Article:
Write down an integer. Remove any zeros and sort the digits in increasing order. Now add this number to its reversal to produce a new number, and perform the same operations on that:
In the example above, we’ve arrived at a pattern, alternating between 12333334444 and 5566667777 but adding a 3 and a 6 (respectively) with each iteration. (So the next two sums, after their digits are sorted, will be 123333334444 and 55666667777, and so on.)
Princeton mathematician John Horton Conway calls this the RATS sequence (for “reverse, add, then sort”) and in 1989 conjectured that no matter what number you start with (in base 10), you’ll either enter the divergent pattern above or find yourself in some cycle. For example, starting with 3 gives:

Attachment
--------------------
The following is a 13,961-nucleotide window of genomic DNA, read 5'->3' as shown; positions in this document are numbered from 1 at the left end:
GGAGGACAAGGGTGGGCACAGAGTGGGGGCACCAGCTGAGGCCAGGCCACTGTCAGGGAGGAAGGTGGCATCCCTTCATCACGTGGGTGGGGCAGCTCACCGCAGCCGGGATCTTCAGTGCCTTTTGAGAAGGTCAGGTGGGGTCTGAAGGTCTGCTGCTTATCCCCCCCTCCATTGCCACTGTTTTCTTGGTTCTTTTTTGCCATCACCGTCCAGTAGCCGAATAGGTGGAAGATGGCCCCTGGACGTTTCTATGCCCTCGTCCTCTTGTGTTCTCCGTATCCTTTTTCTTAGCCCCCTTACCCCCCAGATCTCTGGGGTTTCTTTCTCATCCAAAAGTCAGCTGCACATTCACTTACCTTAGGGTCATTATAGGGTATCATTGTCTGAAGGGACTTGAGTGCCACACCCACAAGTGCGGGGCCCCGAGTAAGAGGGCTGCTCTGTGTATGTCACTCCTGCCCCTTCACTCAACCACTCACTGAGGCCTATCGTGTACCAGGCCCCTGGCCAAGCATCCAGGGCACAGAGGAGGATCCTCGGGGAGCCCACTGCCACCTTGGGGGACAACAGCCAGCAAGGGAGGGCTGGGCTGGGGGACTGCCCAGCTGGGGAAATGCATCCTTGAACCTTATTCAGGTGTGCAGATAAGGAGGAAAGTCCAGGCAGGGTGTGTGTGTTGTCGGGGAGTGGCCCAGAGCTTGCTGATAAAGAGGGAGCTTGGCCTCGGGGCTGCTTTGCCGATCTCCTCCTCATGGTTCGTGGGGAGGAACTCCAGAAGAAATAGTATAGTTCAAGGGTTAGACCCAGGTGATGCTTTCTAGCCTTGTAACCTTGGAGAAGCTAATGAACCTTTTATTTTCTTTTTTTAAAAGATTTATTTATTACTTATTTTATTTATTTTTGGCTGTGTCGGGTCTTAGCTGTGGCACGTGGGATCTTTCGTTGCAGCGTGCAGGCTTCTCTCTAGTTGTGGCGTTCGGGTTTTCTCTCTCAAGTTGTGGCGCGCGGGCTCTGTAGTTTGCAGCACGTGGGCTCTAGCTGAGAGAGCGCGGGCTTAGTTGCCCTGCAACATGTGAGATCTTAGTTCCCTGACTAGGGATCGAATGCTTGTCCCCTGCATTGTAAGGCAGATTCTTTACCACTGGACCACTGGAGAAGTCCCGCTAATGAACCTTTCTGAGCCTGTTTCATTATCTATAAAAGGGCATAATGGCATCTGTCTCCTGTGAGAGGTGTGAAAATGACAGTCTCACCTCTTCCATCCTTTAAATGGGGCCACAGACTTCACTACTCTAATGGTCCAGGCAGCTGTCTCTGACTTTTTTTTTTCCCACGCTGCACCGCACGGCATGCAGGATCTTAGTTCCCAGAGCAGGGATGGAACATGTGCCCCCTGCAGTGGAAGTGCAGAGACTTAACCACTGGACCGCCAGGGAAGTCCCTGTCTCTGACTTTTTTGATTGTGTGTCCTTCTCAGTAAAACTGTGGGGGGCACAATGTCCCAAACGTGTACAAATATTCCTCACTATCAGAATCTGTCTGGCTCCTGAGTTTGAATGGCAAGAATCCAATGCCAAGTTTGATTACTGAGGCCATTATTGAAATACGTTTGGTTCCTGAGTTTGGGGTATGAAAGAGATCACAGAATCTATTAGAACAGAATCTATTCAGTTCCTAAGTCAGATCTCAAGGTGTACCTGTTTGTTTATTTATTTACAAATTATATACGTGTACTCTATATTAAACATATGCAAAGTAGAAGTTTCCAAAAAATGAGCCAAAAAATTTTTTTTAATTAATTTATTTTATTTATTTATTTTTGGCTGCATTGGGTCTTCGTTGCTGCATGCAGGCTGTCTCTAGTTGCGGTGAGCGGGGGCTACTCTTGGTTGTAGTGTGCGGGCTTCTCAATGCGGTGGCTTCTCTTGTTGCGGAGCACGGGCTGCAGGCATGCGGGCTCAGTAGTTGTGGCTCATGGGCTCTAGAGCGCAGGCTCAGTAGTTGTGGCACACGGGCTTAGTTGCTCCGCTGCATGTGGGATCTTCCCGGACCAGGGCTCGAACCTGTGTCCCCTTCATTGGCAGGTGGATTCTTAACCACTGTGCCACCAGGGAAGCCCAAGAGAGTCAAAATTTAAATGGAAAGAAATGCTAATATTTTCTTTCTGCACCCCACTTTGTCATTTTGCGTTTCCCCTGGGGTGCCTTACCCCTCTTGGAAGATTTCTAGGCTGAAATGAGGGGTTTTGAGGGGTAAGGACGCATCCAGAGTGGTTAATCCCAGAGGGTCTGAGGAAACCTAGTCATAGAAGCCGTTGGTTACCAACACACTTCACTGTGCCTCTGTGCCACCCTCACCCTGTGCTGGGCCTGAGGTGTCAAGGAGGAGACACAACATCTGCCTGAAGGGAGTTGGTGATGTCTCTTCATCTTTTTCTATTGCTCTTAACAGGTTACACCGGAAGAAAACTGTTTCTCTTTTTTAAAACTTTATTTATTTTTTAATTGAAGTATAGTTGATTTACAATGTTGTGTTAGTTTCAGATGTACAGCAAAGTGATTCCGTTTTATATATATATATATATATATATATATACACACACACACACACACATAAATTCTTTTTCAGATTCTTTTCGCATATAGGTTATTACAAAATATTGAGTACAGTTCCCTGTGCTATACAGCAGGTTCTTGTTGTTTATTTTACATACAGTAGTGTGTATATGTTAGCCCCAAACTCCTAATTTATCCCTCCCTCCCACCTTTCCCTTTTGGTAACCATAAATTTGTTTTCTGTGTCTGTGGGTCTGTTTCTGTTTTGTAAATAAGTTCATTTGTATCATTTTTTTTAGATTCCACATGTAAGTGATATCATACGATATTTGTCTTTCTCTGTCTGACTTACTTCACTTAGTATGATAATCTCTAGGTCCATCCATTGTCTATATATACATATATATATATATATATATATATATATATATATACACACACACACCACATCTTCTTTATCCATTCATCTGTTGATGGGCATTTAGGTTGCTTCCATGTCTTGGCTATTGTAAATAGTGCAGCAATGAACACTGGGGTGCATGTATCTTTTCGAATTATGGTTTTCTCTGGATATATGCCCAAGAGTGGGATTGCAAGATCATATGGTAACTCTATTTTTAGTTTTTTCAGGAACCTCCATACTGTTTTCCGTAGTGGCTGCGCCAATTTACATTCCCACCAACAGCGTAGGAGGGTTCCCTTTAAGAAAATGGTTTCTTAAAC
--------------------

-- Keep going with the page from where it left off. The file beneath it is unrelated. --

3, 6, 12, 33, 66, 123, 444, 888, 1677, 3489, 12333, 44556, 111, 222, 444, …
… and now we’re in a loop — the last eight terms will just repeat forever.
Conway’s colleague at Princeton, Curt McMullen, showed that the conjecture is true for all numbers less than a hundred million, and himself conjectured that every RATS sequence in bases smaller than 10 is eventually periodic. Are they right? So far neither conjecture has been disproved.
(Richard K. Guy, “Conway’s RATS and Other Reversals,” American Mathematical Monthly 96:5 [May 1989], 425-428.)